The last thing I need to add is the mattress support. I’m going to mount a cleat to the inside of the lower rail to support the mattress support boards. I start by running a groove in the two lower rails. Next I can make the cleats. I’m just rabbeting these pieces to leave a tongue that will fit into the groove I cut into the rails. And I finessed the fit of the cleats with the shoulder plane.

Now it’s time for the final glue up. I’m using epoxy for this glue up since I’m going to need a lot of working time to get all these spindles installed. I add glue to all the holes and then drop a spindle into each hole. Then I’ll work on getting the spindles into the top rail. Once I have that assembly I’ll glue it into the side assemblies. I’ll use 4 clamps to pull the rails tight and then I’ll spend a little time cleaning up the squeeze out with some acetone.   Now I can apply the finish. I applied 3 coats of general finishes arm-r-seal sanding between coats with 600 grit sandpaper. Doing only 3 coats of finish left a nice close to the wood feel.

The last thing I made were a pair of anti rocking shoes from the offcuts from the rockers. I started by cleaning up the bandsaw cuts with my compass plane. To make these slide on and off easily, I need to make them a bit wider than the rockers so I glued some thin strips of wood onto the cut offs before also glueing on one of the side pieces. I cleaned up the extra of the thin stock with a chisel and card scraper. and then glued on the other side. I trimmed the side pieces and then cut them to length.

9 Comments
  • Weekly Maker Digest 1 - The Geek Pub
    Posted at 17:04h, 20 August Reply

    […] Matt Cremona is an awesome woodworker. In his latest video he made a rocking bassinet from walnut that just turned out beautiful.  The design is pretty sweet and really shows how different a design can be, but still perfectly functional.  Check it out!   You can also check out his website article on the build here: Matt Cremona’s Rocking Bassinet […]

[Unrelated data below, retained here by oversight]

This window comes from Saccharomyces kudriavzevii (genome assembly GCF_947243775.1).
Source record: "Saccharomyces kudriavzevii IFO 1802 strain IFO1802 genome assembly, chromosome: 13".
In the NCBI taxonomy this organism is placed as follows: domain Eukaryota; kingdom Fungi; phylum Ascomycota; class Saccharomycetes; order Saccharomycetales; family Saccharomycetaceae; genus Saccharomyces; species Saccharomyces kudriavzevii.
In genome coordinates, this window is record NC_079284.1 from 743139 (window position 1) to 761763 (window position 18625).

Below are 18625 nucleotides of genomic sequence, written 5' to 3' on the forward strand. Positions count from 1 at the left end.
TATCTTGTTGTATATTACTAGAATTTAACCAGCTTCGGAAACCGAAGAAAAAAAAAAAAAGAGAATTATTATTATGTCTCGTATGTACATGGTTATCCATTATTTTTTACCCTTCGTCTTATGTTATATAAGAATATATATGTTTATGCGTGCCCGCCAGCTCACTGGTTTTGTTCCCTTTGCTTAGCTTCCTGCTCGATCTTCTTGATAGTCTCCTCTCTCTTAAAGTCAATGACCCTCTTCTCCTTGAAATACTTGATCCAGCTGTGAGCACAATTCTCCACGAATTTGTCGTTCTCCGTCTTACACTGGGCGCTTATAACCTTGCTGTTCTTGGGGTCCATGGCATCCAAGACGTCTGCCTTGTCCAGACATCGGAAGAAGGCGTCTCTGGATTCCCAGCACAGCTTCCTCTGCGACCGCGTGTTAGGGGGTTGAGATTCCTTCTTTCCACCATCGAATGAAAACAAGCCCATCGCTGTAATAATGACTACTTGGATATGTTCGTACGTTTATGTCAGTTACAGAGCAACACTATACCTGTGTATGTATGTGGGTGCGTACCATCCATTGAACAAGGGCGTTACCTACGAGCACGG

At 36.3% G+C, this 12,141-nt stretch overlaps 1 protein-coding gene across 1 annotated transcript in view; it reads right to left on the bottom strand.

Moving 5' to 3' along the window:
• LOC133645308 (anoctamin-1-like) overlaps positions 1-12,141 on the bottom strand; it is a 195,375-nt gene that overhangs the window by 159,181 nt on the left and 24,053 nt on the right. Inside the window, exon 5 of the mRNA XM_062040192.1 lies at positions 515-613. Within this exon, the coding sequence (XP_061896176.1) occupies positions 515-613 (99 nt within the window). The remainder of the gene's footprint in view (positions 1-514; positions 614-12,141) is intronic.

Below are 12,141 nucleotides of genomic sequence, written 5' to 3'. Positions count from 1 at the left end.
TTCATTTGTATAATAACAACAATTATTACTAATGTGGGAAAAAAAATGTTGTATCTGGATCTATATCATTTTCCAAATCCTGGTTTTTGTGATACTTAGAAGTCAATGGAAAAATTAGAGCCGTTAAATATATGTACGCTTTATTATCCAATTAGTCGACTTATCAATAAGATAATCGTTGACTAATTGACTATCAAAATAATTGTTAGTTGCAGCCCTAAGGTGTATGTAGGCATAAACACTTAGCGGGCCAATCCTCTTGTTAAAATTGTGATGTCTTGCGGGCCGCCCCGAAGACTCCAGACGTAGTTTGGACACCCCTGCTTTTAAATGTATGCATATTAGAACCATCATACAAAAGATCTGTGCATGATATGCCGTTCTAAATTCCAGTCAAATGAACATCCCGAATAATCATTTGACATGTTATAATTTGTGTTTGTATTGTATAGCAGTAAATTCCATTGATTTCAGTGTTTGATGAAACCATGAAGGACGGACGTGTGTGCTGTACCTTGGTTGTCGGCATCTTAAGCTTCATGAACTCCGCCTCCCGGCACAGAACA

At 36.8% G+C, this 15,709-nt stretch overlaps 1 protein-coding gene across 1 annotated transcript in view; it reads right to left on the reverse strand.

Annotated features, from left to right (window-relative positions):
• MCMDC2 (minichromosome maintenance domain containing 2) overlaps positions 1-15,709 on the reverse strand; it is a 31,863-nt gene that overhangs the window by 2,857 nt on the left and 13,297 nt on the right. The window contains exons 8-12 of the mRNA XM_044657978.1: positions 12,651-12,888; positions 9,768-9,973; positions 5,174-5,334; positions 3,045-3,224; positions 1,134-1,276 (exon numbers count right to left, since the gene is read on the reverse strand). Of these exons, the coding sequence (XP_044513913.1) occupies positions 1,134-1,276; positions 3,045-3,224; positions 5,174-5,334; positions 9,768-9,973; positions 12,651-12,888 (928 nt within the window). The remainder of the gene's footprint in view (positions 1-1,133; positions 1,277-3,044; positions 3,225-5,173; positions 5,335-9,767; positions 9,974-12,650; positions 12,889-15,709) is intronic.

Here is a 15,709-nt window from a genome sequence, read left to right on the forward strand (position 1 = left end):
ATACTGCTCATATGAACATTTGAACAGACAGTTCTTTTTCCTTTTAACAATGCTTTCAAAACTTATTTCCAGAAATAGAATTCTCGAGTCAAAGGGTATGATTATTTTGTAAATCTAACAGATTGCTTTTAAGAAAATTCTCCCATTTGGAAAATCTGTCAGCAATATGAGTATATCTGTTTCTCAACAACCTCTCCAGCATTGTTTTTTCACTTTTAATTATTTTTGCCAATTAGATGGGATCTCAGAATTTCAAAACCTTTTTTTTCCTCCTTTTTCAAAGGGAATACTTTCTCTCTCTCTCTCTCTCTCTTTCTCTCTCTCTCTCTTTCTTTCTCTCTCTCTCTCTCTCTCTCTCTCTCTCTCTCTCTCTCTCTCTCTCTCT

• Bill Joanitis
    Posted at 01:32h, 19 December Reply

    Great work, very professional, enjoy your videos. Thanks

  • mary o hanlon
    Posted at 10:05h, 11 April Reply

    I love this design, it looks fantastic. Any change you’d consider selling plans for constructing it??

    • Matt Cremona
      Posted at 04:39h, 16 April Reply

      Thank you! At this point, I have no intentions of selling plans for the bassinet or crib. Too many liability issues surrounding those items.

  • Jim Thompson
    Posted at 04:18h, 07 June Reply

    Great looking bassinet, Matt! Just one question…does the thing feel solid? You have your son in it so you must feel comfortable with the design. How do you feel it will hold up as he gets more active?

  • Jim Thompson
    Posted at 18:51h, 07 June Reply

    Thanks, Matt. You are very creative. I am hoping to build the bassinet as a gift for friend so wanted to see if you thought they hold up. Great family!